Colonial style house plans cover a broad spectrum of architectural movements and geographic locations, but generally show influences from the simple structures built along the East Coast during the Colonial, Revolutionary, and Early Republic eras in American history. Of course, like many of today’s other popular home styles, fidelity to any one architectural movement isn’t the point. Rather, these designs evoke simplicity and tradition while still incorporating must-haves of today’s homes (like garages and big kitchen).
You’ll find a wide range of styles within this collection, from simple saltbox designs (look for the asymmetrical sloping roof) and Cape Cod homes to larger Georgian home plans. Adam-Federal style house plans (a later development) feature low-pitched roofs and more decorative detail. Dutch Colonial house plans are easy to spot by their gambrel roof (with two different slopes, shallow and then steep – when you think of a classic barn shape, you probably picture a gambrel roof).
While many Colonial homes feature two stories (especially farmhouses), you’ll also find many one story designs and even those with one-and-a-half stories, traditional to Cape Cod designs. Dormers frequently are added to the exteriors and bring light into the second floor.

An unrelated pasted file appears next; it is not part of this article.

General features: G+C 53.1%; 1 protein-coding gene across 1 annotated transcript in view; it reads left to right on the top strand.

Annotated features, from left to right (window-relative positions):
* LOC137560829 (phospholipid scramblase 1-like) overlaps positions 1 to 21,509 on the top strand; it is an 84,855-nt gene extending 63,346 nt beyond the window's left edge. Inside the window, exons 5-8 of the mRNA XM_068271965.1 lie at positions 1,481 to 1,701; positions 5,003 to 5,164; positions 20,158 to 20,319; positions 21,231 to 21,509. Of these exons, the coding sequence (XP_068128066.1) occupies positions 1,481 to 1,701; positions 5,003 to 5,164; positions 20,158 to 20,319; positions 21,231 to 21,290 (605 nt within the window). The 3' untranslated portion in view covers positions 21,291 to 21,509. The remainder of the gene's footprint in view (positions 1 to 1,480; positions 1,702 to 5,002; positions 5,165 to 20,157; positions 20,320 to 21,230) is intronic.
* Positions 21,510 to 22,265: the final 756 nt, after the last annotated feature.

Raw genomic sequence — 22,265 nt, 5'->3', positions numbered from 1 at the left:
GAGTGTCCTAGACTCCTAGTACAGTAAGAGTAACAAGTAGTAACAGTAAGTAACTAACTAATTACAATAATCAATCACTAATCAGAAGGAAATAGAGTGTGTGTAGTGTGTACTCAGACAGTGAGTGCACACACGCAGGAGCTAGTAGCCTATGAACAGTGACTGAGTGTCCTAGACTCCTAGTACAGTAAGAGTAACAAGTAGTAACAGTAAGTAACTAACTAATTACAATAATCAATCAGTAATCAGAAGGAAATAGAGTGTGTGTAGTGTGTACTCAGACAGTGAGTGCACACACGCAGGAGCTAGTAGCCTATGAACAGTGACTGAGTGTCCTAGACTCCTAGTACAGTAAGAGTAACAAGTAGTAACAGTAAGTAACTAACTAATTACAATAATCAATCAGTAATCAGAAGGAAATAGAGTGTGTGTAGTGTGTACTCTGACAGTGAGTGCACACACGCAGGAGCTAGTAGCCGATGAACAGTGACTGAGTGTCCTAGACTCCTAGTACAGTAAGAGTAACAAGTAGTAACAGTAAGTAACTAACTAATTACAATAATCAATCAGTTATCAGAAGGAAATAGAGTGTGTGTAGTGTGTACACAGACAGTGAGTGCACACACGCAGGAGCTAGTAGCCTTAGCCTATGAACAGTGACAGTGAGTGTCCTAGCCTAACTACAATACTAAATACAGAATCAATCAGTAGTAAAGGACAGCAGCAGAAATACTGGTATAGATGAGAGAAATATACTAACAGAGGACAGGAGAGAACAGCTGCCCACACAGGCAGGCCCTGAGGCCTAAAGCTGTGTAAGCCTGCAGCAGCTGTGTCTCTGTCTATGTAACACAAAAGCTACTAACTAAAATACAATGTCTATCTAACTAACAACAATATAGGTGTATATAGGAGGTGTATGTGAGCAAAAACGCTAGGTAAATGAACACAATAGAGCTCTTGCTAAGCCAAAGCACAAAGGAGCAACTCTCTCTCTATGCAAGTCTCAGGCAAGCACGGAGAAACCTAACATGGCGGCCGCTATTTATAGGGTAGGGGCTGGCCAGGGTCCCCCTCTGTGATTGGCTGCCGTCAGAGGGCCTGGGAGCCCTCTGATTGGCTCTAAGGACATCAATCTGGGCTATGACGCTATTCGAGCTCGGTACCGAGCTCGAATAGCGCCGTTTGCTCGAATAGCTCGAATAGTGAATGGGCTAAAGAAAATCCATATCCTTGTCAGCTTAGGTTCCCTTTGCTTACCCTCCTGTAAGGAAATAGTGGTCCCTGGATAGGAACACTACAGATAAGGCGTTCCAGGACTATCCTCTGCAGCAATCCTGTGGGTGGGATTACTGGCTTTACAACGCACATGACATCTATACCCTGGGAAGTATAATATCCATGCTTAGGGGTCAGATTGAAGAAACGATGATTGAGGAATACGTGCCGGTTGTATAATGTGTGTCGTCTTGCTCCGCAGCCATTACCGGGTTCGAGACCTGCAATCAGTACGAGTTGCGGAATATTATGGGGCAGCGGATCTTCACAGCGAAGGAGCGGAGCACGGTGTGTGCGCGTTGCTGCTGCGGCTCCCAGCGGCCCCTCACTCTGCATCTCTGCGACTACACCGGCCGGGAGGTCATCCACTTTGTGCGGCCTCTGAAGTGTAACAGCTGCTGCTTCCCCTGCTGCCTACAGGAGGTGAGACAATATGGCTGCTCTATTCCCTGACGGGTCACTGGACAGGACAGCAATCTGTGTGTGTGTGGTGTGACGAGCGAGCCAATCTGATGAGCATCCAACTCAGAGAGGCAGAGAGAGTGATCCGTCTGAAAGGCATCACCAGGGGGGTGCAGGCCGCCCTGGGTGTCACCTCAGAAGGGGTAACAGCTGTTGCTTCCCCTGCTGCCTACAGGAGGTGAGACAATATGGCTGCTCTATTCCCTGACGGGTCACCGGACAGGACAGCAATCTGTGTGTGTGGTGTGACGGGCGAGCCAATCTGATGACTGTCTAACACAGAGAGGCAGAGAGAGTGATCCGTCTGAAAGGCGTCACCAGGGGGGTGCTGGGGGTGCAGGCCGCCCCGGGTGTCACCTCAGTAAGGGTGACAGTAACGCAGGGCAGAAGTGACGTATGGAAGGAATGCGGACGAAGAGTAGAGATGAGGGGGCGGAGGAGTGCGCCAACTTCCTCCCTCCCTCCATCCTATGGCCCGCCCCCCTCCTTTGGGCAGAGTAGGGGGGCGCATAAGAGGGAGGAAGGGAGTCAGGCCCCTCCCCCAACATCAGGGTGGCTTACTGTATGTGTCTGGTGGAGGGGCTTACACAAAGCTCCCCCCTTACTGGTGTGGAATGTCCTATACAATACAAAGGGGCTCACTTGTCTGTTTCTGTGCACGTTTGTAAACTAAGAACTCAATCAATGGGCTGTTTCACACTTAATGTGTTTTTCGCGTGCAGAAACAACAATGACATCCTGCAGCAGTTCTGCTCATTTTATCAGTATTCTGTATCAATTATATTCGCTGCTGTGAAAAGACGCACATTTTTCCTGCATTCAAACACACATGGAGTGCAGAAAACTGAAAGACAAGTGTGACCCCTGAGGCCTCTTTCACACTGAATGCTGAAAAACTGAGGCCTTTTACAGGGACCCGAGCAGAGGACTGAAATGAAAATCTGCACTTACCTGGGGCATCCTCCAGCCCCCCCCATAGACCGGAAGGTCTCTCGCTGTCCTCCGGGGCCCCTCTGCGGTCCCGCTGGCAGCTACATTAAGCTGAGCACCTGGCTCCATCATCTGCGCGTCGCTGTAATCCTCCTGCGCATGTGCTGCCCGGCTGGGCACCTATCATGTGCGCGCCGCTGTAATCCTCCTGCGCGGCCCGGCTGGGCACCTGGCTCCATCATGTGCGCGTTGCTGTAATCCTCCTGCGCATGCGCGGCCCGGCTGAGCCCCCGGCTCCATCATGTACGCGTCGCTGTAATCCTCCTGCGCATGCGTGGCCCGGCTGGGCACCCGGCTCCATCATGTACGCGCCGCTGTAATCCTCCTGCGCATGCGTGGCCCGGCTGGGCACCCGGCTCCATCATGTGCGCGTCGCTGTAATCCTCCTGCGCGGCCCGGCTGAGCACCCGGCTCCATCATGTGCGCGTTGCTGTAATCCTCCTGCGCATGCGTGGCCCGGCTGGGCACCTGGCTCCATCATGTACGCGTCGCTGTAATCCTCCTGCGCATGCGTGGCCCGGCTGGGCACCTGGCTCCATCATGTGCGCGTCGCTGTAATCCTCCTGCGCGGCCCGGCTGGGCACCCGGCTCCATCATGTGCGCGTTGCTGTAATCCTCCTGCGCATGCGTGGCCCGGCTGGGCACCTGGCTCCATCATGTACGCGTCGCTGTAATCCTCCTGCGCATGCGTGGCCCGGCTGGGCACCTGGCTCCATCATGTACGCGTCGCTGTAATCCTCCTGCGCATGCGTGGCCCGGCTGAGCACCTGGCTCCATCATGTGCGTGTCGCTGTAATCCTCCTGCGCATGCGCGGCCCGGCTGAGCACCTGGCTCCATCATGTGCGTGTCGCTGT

Exterior materials vary on Colonial style house designs, from brick (common in the Mid-Atlantic states) to siding and occasionally stone or stucco. Symmetry is an important hallmark of many Colonial designs, with windows often aligned on top of each other and elegant entryways in the middle. Shutters frequently appear on these designs – for the most realistic look, choose ones that are properly scaled to the windows. Palladian windows add elegance and bring in plenty of light. You’ll also find porches on many of today’s Colonial styles to add a bit of country flair and a comfortable place to relax outside.
While Colonial plans traditionally presented a central hall with rooms branching off in a formal arrangement, today’s preference for open-concept layouts means that the floor plans are quite different. Most families don’t have need for a parlor or even a formal living room any more. Instead, the majority of designs from recent years devote square footage to the great room and kitchen, because that’s where we spend a lot of time and entertain in a casual way.
Colonial style homes work well in traditional neighborhoods, especially on the East Coast. Find your Colonial house plan today and bring timeless beauty to your area.